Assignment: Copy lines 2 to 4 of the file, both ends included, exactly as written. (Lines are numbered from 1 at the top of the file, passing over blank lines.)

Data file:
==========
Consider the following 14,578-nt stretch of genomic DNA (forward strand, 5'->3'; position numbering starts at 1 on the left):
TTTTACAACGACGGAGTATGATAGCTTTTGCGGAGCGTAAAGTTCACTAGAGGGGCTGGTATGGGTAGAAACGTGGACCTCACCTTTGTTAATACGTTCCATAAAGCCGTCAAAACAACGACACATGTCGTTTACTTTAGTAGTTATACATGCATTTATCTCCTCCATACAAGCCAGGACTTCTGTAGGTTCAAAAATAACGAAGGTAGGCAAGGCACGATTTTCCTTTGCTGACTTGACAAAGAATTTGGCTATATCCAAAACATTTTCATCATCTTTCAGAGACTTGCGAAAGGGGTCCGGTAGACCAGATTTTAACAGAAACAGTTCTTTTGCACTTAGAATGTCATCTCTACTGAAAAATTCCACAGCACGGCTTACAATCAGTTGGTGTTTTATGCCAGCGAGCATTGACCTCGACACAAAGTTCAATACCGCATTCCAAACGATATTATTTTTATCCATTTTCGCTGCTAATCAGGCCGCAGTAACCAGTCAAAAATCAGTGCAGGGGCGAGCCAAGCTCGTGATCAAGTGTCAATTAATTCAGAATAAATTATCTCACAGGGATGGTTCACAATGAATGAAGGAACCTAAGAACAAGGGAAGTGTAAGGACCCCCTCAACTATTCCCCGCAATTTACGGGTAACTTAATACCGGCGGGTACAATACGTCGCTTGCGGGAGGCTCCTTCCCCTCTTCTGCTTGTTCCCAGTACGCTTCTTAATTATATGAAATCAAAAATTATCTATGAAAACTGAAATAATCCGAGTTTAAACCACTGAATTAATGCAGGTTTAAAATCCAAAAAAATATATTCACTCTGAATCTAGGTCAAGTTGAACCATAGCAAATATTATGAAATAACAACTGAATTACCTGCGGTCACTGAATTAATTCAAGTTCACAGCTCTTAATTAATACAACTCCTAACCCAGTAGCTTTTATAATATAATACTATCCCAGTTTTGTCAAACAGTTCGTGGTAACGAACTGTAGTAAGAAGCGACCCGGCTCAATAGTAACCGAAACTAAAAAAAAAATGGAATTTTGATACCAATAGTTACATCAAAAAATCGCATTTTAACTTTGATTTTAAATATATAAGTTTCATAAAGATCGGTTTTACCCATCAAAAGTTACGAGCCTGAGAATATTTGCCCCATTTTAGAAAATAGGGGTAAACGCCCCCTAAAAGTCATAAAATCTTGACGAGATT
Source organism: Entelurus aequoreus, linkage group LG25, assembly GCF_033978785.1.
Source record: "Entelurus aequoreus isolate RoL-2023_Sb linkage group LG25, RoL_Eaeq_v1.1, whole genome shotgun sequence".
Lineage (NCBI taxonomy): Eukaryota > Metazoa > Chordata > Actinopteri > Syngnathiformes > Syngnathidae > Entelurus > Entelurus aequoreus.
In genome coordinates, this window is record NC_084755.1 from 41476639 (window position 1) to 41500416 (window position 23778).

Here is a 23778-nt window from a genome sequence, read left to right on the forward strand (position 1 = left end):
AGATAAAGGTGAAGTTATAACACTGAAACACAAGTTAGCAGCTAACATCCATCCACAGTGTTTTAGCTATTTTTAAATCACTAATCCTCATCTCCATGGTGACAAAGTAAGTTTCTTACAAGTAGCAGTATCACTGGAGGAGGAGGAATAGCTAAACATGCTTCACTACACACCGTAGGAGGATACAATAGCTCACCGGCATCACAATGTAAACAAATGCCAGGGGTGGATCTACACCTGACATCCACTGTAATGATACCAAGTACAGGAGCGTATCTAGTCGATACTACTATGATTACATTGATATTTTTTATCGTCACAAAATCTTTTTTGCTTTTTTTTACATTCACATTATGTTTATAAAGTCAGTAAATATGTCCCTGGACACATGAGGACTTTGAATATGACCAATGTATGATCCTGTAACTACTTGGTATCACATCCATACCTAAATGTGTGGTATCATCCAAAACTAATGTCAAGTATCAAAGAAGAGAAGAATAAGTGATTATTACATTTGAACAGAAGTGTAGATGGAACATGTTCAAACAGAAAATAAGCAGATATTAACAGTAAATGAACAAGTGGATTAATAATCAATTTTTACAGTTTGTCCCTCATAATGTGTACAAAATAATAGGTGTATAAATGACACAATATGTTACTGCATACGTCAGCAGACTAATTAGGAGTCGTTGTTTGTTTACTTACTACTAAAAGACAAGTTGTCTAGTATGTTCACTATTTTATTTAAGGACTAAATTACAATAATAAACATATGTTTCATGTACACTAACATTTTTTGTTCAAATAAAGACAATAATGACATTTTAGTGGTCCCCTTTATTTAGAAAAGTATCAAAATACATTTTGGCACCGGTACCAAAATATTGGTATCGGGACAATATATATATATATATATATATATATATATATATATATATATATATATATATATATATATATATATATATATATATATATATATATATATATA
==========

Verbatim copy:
TTTTACAACGACGGAGTATGATAGCTTTTGCGGAGCGTAAAGTTCACTAGAGGGGCTGGTATGGGTAGAAACGTGGACCTCACCTTTGTTAATACGTTCCATAAAGCCGTCAAAACAACGACACATGTCGTTTACTTTAGTAGTTATACATGCATTTATCTCCTCCATACAAGCCAGGACTTCTGTAGGTTCAAAAATAACGAAGGTAGGCAAGGCACGATTTTCCTTTGCTGACTTGACAAAGAATTTGGCTATATCCAAAACATTTTCATCATCTTTCAGAGACTTGCGAAAGGGGTCCGGTAGACCAGATTTTAACAGAAACAGTTCTTTTGCACTTAGAATGTCATCTCTACTGAAAAATTCCACAGCACGGCTTACAATCAGTTGGTGTTTTATGCCAGCGAGCATTGACCTCGACACAAAGTTCAATACCGCATTCCAAACGATATTATTTTTATCCATTTTCGCTGCTAATCAGGCCGCAGTAACCAGTCAAAAATCAGTGCAGGGGCGAGCCAAGCTCGTGATCAAGTGTCAATTAATTCAGAATAAATTATCTCACAGGGATGGTTCACAATGAATGAAGGAACCTAAGAACAAGGGAAGTGTAAGGACCCCCTCAACTATTCCCCGCAATTTACGGGTAACTTAATACCGGCGGGTACAATACGTCGCTTGCGGGAGGCTCCTTCCCCTCTTCTGCTTGTTCCCAGTACGCTTCTTAATTATATGAAATCAAAAATTATCTATGAAAACTGAAATAATCCGAGTTTAAACCACTGAATTAATGCAGGTTTAAAATCCAAAAAAATATATTCACTCTGAATCTAGGTCAAGTTGAACCATAGCAAATATTATGAAATAACAACTGAATTACCTGCGGTCACTGAATTAATTCAAGTTCACAGCTCTTAATTAATACAACTCCTAACCCAGTAGCTTTTATAATATAATACTATCCCAGTTTTGTCAAACAGTTCGTGGTAACGAACTGTAGTAAGAAGCGACCCGGCTCAATAGTAACCGAAACTAAAAAAAAAATGGAATTTTGATACCAATAGTTACATCAAAAAATCGCATTTTAACTTTGATTTTAAATATATAAGTTTCATAAAGATCGGTTTTACCCATCAAAAGTTACGAGCCTGAGAATATTTGCCCCATTTTAGAAAATAGGGGTAAACGCCCCCTAAAAGTCATAAAATCTTGACGAGATT
Source organism: Entelurus aequoreus, linkage group LG25, assembly GCF_033978785.1.
Source record: "Entelurus aequoreus isolate RoL-2023_Sb linkage group LG25, RoL_Eaeq_v1.1, whole genome shotgun sequence".